What Hardware Platforms Interest Game Developers the Most?

If you’re a game developer (or interested in becoming one), the question of which platforms to target is an all-important one. You’ll never get back the time and resources you burn on developing a game for a platform that’s rapidly dwindling in users, or fails to build a significant audience. 

In light of that, it’s worth gauging which platforms interest game developers the most. GDC’s State of the Game Industry 2021, the latest version of its annual report, presents some intriguing data on that front. As you can see from the breakdown below, the usual big consoles (PC, PlayStation, Switch) and mobile platforms (iOS, Android) perk up developer interest—but there are also some up-and-coming platforms worth keeping an eye on:

For example, a not-insignificant percentage of game developers have expressed interest in AR and VR headsets as a gaming platform. For years, technologists have debated whether AR and VR will ever burst out of their current niche and into the mainstream. After the “Pokemon Go” AR game became a massive hit in the summer of 2016, many developers breezily predicted that AR would explode in popularity—but that never came to pass, with high-profile titles such as a “Walking Dead” AR game failing to find the same kind of obsessive audience.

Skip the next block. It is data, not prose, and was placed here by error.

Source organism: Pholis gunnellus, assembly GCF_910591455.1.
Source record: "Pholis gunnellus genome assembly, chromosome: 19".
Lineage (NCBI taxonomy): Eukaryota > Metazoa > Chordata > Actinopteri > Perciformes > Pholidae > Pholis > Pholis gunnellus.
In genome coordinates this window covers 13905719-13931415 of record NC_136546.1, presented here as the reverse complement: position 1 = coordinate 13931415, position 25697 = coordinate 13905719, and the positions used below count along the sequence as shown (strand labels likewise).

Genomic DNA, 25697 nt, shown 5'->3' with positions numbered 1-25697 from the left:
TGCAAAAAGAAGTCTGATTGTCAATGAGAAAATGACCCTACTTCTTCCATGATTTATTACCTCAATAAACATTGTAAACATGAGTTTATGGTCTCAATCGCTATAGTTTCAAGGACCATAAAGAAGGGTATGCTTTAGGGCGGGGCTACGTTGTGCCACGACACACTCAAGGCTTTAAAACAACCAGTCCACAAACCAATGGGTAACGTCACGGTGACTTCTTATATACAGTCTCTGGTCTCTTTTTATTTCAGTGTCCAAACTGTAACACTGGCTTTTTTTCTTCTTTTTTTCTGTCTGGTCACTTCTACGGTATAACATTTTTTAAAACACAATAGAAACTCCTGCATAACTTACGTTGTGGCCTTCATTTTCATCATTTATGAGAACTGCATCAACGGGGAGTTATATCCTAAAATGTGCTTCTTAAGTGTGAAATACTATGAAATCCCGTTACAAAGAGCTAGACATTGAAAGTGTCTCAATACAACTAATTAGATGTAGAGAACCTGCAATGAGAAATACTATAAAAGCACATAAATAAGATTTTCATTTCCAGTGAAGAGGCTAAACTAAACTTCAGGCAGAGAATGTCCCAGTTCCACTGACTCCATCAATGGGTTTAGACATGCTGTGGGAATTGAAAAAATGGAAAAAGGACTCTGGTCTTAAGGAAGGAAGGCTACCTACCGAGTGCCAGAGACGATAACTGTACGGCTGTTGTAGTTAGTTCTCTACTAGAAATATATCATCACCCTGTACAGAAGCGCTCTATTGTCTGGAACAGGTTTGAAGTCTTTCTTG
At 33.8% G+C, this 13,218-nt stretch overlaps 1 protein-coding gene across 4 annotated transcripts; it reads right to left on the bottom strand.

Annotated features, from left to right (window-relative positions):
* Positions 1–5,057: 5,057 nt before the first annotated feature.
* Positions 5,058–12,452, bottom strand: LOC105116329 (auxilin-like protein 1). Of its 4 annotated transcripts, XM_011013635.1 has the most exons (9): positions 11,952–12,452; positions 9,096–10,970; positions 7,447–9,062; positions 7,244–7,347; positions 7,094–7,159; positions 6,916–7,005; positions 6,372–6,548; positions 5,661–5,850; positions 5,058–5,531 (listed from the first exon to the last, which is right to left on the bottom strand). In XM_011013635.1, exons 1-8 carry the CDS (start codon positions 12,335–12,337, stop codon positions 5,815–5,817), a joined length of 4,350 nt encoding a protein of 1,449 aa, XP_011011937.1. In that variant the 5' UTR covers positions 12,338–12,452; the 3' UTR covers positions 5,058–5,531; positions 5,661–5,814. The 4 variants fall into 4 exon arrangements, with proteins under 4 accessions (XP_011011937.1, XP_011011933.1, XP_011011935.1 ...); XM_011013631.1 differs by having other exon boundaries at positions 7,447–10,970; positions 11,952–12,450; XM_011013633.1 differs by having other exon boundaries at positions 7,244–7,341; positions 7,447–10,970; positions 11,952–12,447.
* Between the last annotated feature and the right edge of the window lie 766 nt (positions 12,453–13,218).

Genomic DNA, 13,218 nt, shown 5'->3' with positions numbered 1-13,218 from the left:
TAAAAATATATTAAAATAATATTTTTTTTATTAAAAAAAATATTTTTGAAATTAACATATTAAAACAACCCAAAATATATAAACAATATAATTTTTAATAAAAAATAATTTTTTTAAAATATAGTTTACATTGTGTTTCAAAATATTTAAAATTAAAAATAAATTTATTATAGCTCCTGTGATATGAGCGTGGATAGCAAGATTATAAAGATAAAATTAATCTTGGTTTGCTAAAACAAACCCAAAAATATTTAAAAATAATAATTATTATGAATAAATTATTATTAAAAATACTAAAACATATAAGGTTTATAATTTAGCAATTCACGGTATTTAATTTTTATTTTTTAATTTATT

If game developers are still interested in AR and VR, though, that suggests there’s still hope for these platforms. Although companies such as Magic Leap and Microsoft have focused on developing AR hardware for enterprise and military uses, Apple has supposedly been hard at work on some combination of an AR/VR platform that will no doubt be targeted at consumers. Meanwhile, there are hints that Facebook’s Oculus VR headsets continue to sell well (although exact numbers are hard to determine), and that’s very much a gaming-powered ecosystem. 

In 2020, “Apple leaker” Jon Prosser predicted that the so-called “Apple Glass” headset will wirelessly tether to the user’s iPhone, relying on the latter’s processing power to deliver AR experiences. Prosser also suggested the headset’s frames will have a LIDAR scanner in the right temple, which will use laser light to detect the user’s environment. That could open up all kinds of possibilities for AR game development (imagine using real-life objects such as parked cars to dodge virtual shots, for example). 

Whatever Apple releases, chances are good that games will play a big part in its software ecosystem (just as it did with the iPhone and iPad). Couple that with Facebook continuing to devote money and attention to Oculus, and chances are good that AR and VR will continue to present opportunities for gaming developers for quite some time to come. The big question is whether AR/VR headsets will someday become as big a market for games as, say, PCs and the major consoles—and that’s something we can’t quite answer yet.